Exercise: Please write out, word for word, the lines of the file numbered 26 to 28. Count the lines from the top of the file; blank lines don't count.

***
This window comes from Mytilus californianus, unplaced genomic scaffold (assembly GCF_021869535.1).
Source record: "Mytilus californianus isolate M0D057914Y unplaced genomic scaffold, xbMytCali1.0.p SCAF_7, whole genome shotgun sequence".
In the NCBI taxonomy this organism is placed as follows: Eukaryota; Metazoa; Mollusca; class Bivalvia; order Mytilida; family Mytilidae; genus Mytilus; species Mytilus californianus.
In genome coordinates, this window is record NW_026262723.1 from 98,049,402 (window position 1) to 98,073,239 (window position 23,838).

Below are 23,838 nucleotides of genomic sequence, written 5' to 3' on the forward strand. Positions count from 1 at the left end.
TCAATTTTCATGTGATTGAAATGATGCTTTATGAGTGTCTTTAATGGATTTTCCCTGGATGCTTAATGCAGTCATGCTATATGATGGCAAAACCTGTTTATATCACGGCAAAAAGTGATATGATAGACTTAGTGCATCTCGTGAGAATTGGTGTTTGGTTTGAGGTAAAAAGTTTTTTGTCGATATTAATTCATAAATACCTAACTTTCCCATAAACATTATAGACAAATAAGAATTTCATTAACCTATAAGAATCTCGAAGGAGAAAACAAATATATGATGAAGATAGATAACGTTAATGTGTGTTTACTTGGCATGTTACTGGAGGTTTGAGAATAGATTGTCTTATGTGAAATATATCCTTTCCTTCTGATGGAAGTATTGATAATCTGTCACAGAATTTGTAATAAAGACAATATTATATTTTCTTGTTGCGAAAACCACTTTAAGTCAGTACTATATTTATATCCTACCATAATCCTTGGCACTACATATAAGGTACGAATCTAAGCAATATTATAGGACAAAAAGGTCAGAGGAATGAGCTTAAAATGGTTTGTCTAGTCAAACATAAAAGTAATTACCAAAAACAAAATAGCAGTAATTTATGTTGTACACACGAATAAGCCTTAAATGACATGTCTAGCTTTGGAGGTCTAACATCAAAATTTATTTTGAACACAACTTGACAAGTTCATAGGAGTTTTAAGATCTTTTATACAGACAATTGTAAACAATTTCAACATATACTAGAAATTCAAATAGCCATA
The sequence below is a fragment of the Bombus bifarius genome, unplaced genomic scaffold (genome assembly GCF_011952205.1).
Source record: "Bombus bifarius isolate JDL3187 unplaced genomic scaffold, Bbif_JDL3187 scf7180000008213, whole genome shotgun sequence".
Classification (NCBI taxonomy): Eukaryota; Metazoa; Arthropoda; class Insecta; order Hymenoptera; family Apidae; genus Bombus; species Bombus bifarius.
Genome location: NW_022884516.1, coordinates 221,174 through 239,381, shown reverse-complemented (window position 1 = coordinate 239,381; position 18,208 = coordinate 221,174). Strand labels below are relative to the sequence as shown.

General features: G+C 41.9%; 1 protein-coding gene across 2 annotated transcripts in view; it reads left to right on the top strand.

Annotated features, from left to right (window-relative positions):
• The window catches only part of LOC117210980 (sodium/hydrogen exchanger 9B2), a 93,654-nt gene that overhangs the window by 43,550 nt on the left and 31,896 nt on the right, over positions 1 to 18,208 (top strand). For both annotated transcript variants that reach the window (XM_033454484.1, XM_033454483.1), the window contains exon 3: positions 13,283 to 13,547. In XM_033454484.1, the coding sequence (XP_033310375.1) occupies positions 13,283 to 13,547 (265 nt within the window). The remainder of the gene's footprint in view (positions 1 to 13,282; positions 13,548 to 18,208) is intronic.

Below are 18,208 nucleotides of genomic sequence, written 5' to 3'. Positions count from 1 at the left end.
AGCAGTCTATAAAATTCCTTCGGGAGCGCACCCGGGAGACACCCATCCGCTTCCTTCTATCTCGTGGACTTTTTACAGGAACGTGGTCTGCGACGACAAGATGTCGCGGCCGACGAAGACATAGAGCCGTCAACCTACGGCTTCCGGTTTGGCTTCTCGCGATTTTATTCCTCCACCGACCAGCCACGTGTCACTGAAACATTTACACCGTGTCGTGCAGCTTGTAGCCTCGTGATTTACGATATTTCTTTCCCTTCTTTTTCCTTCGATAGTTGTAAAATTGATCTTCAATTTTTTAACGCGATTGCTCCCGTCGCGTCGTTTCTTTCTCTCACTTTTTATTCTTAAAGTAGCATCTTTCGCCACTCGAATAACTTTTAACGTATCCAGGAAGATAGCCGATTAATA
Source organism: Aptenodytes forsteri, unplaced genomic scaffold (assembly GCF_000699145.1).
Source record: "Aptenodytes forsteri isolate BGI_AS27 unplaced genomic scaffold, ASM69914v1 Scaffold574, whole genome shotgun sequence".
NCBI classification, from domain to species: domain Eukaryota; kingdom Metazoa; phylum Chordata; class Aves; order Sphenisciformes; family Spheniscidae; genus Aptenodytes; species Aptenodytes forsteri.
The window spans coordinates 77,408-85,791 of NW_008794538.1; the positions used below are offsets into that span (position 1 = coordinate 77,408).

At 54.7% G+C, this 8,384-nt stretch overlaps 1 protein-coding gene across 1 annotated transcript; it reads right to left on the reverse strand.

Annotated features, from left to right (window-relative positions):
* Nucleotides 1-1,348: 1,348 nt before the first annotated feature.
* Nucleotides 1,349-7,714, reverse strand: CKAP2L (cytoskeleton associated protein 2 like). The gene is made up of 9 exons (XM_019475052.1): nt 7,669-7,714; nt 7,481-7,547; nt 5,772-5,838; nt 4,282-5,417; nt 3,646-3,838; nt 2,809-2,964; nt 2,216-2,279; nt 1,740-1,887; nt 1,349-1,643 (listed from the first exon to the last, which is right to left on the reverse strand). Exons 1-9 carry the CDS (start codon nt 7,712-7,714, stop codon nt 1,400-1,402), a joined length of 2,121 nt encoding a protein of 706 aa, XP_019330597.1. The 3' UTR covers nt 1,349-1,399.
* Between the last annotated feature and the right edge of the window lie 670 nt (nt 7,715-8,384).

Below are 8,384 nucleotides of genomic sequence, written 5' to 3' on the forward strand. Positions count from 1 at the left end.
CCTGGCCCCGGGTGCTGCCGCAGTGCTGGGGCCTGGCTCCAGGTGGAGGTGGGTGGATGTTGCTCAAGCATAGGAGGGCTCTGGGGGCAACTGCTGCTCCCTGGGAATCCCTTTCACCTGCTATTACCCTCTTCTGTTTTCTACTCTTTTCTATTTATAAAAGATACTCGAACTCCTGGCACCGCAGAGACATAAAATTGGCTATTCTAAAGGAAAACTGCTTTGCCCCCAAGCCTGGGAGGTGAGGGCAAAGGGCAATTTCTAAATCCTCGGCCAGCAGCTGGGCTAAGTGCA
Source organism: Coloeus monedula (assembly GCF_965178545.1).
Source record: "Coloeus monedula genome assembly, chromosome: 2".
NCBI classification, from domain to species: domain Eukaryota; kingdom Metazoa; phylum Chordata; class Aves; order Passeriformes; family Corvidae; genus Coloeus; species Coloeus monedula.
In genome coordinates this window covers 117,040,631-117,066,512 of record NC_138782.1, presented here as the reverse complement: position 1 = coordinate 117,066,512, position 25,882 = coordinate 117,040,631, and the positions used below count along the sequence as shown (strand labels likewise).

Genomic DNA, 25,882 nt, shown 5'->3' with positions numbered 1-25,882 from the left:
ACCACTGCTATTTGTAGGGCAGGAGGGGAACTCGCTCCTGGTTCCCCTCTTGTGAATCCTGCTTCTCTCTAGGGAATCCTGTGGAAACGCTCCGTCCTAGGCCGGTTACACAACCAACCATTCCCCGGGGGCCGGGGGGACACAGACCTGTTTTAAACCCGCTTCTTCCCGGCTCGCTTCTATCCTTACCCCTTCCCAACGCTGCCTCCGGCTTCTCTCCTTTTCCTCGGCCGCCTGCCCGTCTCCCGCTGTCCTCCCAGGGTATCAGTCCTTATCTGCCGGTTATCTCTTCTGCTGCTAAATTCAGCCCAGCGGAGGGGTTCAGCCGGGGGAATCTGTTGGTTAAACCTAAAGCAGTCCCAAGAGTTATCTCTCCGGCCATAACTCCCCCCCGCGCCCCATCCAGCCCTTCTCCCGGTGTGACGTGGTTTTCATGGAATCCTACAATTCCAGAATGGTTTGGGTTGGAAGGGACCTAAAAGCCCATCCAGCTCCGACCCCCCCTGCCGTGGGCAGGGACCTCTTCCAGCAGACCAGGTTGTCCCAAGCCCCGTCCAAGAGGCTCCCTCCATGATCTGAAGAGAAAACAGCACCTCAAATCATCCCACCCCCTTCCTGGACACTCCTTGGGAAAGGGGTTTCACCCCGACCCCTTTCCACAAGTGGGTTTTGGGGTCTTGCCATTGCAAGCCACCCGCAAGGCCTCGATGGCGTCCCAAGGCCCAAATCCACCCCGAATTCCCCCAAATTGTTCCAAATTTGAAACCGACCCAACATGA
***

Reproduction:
CCTGGCCCCGGGTGCTGCCGCAGTGCTGGGGCCTGGCTCCAGGTGGAGGTGGGTGGATGTTGCTCAAGCATAGGAGGGCTCTGGGGGCAACTGCTGCTCCCTGGGAATCCCTTTCACCTGCTATTACCCTCTTCTGTTTTCTACTCTTTTCTATTTATAAAAGATACTCGAACTCCTGGCACCGCAGAGACATAAAATTGGCTATTCTAAAGGAAAACTGCTTTGCCCCCAAGCCTGGGAGGTGAGGGCAAAGGGCAATTTCTAAATCCTCGGCCAGCAGCTGGGCTAAGTGCA
Source organism: Coloeus monedula (assembly GCF_965178545.1).
Source record: "Coloeus monedula genome assembly, chromosome: 2".